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Is RDP to server secure?

I am currently RDP to the server, I am wondering if this is a secure method. I heard RDP is encrypted as well. I know someone would use RDP in VPN session, is it over killing?
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okamon
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okamon
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2 Solutions
 
LazarusCommented:
RDP is is a secure connection. VPN is sort of overkill yes. It was designed for security. You might run it on another port than teh default 3389, but it's already encrypted.
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QlemoC++ DeveloperCommented:
Don't agree to all extend. RDP is somewhat secure, because some encryption is done, however that does not protect against login attacks. A VPN is more secure, if the encryption and authentication is set up reasonable. PPTP for example strictly relies on the password chosen - anything regarding encryption is based on the PPTP password. IPSec is much more secure.

However I would not take the additional configuration overhead for just using a RDP session. VPN allows full or restricted access to the remote network.

In the end it is your requirement for "security" which dictates which means to use. Do you want a secured connection when established - noone can listen to it, hijack or take over - then RDP only is sufficient. Of course login info must not be obvious - like the company name the public IP belongs to, with the same or a password easy to guess.
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LazarusCommented:
RDP is secure enough, unless your working Secret or Highly Sensitive. Read this from MS: http://msdn.microsoft.com/en-us/library/aa383015(VS.85).aspx , of course RDP does not encryprt all information and that is explained here: http://support.microsoft.com/kb/275727

RDP uses RSA Security's RC4 cipher, a stream cipher designed to efficiently encrypt small amounts of data. RC4 is designed for secure communications over networks. Beginning with Windows 2000, administrators can choose to encrypt data by using a 56- or 128-bit key.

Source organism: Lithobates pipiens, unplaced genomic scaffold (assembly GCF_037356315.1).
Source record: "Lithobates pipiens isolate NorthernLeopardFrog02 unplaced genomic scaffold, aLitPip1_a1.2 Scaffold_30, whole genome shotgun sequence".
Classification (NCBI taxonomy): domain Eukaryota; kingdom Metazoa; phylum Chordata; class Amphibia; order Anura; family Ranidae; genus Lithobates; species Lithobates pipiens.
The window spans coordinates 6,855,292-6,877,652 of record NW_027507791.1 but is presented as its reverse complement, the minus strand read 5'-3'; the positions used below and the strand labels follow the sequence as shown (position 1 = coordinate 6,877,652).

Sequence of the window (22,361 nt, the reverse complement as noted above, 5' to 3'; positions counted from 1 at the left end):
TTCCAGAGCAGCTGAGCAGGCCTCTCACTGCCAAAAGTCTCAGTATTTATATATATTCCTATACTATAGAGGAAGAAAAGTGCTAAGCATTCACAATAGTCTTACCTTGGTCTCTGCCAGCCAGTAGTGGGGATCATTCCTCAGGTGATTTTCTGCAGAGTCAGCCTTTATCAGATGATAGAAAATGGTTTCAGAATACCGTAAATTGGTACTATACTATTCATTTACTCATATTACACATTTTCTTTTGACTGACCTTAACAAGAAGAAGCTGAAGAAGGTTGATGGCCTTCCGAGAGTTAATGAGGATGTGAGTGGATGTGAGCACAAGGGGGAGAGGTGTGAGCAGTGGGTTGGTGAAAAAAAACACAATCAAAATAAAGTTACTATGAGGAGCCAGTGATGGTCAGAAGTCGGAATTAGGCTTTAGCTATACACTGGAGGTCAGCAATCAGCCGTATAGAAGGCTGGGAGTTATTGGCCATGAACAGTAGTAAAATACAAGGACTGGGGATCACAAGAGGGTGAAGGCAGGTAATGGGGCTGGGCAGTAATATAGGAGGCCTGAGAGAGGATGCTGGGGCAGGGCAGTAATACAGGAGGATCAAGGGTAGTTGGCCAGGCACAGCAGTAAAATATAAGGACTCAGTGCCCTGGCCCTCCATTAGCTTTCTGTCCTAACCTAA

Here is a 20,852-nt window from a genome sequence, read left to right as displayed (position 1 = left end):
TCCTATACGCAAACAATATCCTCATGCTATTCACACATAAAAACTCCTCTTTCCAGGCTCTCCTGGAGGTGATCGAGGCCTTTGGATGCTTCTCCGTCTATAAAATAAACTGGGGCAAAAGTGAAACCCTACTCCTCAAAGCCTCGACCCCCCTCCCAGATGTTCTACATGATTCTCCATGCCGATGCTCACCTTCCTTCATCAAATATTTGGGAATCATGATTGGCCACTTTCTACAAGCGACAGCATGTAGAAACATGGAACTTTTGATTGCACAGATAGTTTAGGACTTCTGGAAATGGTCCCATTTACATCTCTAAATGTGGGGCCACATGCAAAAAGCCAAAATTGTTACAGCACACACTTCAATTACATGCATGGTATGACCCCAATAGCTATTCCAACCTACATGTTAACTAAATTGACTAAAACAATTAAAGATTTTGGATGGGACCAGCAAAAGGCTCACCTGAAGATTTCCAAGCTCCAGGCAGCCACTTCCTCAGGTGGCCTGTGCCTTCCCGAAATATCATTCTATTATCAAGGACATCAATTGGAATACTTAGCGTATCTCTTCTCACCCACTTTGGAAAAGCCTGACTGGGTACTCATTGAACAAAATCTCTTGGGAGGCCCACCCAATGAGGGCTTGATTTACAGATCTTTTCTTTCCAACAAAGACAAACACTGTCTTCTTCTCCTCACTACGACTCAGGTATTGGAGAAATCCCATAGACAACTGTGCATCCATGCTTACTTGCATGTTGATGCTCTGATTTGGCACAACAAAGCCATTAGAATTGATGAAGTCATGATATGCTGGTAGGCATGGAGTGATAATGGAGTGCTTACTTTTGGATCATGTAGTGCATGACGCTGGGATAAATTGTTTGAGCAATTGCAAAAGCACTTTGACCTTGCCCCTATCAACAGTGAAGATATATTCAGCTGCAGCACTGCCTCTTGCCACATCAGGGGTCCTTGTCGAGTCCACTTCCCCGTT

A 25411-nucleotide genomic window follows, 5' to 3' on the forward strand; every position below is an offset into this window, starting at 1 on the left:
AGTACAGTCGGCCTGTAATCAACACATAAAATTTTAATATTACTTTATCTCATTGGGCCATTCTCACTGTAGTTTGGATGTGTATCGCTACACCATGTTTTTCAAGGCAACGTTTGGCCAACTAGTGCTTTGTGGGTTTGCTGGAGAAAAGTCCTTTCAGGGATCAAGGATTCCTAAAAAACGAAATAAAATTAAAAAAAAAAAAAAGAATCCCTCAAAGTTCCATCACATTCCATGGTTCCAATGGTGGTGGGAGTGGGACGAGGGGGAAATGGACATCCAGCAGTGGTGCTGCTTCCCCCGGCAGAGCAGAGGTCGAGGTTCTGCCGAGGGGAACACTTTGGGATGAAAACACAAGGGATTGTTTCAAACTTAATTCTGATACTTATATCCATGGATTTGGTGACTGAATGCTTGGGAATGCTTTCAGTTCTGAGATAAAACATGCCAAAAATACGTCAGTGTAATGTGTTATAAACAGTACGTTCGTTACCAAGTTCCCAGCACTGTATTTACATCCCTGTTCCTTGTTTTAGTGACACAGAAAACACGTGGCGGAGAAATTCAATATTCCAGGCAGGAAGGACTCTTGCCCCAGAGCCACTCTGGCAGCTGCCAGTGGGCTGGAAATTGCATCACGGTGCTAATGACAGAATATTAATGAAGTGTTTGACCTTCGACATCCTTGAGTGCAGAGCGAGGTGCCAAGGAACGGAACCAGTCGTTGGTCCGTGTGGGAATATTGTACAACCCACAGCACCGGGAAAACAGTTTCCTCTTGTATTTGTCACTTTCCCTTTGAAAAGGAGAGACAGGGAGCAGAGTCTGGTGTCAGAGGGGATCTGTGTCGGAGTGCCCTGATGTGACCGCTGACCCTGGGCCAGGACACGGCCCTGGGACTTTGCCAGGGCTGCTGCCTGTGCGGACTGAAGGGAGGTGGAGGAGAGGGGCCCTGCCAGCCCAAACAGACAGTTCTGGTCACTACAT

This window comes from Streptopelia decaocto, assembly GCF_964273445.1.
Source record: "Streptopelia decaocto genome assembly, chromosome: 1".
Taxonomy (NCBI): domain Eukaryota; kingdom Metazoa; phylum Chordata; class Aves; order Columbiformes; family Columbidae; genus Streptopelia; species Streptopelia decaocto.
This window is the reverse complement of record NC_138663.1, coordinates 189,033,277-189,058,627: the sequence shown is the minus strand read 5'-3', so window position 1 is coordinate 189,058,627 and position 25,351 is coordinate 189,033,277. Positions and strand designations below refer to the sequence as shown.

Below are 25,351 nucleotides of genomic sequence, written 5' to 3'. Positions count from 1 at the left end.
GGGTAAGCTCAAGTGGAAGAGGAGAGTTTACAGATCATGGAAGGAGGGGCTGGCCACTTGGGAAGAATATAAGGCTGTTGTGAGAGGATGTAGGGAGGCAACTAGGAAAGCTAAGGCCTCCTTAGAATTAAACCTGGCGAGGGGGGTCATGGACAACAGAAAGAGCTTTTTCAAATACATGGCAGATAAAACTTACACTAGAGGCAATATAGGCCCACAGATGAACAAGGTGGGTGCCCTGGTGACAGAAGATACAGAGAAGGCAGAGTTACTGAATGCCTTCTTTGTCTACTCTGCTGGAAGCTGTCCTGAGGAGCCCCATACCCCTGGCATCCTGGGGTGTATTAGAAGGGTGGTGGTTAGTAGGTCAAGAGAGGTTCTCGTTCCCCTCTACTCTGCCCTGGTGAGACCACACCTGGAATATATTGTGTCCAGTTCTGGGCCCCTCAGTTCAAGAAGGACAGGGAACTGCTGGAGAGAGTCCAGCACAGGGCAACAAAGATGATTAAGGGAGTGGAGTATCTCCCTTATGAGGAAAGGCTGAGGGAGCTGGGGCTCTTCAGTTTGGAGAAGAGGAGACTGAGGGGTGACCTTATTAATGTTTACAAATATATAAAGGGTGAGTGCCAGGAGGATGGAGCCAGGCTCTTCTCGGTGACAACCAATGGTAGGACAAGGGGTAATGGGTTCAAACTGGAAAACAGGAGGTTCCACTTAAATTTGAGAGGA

When to use VPN or RDP: http://searchenterprisedesktop.techtarget.com/tip/When-to-use-Remote-Desktop-over-VPN

The above gives you a good view on why to use which and when

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okamonAuthor Commented:
Is authentication also encrypted with RDP? For example username and password?
I know for pptp, the authentication is not encrypted, ONLY data are encrypted after successful authentication.
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LazarusCommented:
RDP does encrypt authentication at 128bit, but make sure that it is set that way. You can also set your servers GPO so that you ensure encryption. Look here http://www.techrepublic.com/blog/datacenter/configure-rdp-encryption-via-group-policy-for-windows-servers/2035.
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okamonAuthor Commented:
>> RDP does encrypt authentication...You can also set your servers GPO so that you ensure encryption
what's the default setting in windows 2003 and 2008?

But if I need to access many servers in my network, do you think it's a good idea to open many ports for RDP on the firewall? in this case, wouldn't it be easier if I use VPN?
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QlemoC++ DeveloperCommented:
Absolutely. Using more than two or three RDP targets would set the mark for me to use VPN instead. Not to mention you are not restricted to the already configured RDP targets then, and need no fiddling with the RDP ports and forwarding them.
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LazarusCommented:
Your right if you are looking at trying to open lots of ports. I never open more than one computer in my network though. I RDP to one computer in my net and connect to others from than one which I have hardened. It is sounding like your really wanting to just VPN though, so perhaps your better off building that. For ease of use perhaps build the VPN from your workstation to the network the use RDP through it,easing your connection concerns a bit.
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arnoldCommented:
There is no need to open multiple ports for each host.  A better and more secure approach is to secure one server that will be exposed to the outside and use it as a jump box to the others.
A VPN will allow a direct connection to any host.
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